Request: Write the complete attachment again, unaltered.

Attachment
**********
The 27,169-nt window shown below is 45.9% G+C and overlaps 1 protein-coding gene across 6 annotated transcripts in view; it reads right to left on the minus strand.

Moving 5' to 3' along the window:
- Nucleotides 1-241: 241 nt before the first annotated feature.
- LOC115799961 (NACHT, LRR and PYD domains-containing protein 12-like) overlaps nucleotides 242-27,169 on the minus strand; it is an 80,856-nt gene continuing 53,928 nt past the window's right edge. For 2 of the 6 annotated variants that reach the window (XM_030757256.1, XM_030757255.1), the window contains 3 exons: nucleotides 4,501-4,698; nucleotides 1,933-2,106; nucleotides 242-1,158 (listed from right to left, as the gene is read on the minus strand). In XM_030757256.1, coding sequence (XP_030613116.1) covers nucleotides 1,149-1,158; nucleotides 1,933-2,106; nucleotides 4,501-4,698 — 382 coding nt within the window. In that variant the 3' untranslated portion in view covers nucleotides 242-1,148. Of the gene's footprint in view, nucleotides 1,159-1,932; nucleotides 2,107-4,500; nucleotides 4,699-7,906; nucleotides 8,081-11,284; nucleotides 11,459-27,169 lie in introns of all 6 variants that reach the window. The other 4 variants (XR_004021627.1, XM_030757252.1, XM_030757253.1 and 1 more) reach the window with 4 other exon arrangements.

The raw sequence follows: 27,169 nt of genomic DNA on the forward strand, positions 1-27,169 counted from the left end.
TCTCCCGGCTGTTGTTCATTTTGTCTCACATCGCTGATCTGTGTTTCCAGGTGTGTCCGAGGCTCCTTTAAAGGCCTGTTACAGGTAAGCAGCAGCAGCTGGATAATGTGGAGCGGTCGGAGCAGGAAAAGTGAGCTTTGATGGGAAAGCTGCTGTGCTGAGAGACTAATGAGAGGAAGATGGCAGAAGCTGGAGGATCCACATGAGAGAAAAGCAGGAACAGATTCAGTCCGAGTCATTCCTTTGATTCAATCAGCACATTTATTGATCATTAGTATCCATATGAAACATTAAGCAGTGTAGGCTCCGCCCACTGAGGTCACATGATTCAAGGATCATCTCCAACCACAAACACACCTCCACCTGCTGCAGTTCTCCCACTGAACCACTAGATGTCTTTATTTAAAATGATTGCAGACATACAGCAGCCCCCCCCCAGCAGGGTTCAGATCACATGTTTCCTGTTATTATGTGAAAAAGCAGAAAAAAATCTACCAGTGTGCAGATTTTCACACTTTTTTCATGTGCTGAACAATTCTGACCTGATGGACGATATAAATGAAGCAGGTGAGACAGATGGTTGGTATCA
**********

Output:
The 27,169-nt window shown below is 45.9% G+C and overlaps 1 protein-coding gene across 6 annotated transcripts in view; it reads right to left on the minus strand.

Moving 5' to 3' along the window:
- Nucleotides 1-241: 241 nt before the first annotated feature.
- LOC115799961 (NACHT, LRR and PYD domains-containing protein 12-like) overlaps nucleotides 242-27,169 on the minus strand; it is an 80,856-nt gene continuing 53,928 nt past the window's right edge. For 2 of the 6 annotated variants that reach the window (XM_030757256.1, XM_030757255.1), the window contains 3 exons: nucleotides 4,501-4,698; nucleotides 1,933-2,106; nucleotides 242-1,158 (listed from right to left, as the gene is read on the minus strand). In XM_030757256.1, coding sequence (XP_030613116.1) covers nucleotides 1,149-1,158; nucleotides 1,933-2,106; nucleotides 4,501-4,698 — 382 coding nt within the window. In that variant the 3' untranslated portion in view covers nucleotides 242-1,148. Of the gene's footprint in view, nucleotides 1,159-1,932; nucleotides 2,107-4,500; nucleotides 4,699-7,906; nucleotides 8,081-11,284; nucleotides 11,459-27,169 lie in introns of all 6 variants that reach the window. The other 4 variants (XR_004021627.1, XM_030757252.1, XM_030757253.1 and 1 more) reach the window with 4 other exon arrangements.

The raw sequence follows: 27,169 nt of genomic DNA on the forward strand, positions 1-27,169 counted from the left end.
TCTCCCGGCTGTTGTTCATTTTGTCTCACATCGCTGATCTGTGTTTCCAGGTGTGTCCGAGGCTCCTTTAAAGGCCTGTTACAGGTAAGCAGCAGCAGCTGGATAATGTGGAGCGGTCGGAGCAGGAAAAGTGAGCTTTGATGGGAAAGCTGCTGTGCTGAGAGACTAATGAGAGGAAGATGGCAGAAGCTGGAGGATCCACATGAGAGAAAAGCAGGAACAGATTCAGTCCGAGTCATTCCTTTGATTCAATCAGCACATTTATTGATCATTAGTATCCATATGAAACATTAAGCAGTGTAGGCTCCGCCCACTGAGGTCACATGATTCAAGGATCATCTCCAACCACAAACACACCTCCACCTGCTGCAGTTCTCCCACTGAACCACTAGATGTCTTTATTTAAAATGATTGCAGACATACAGCAGCCCCCCCCCAGCAGGGTTCAGATCACATGTTTCCTGTTATTATGTGAAAAAGCAGAAAAAAATCTACCAGTGTGCAGATTTTCACACTTTTTTCATGTGCTGAACAATTCTGACCTGATGGACGATATAAATGAAGCAGGTGAGACAGATGGTTGGTATCA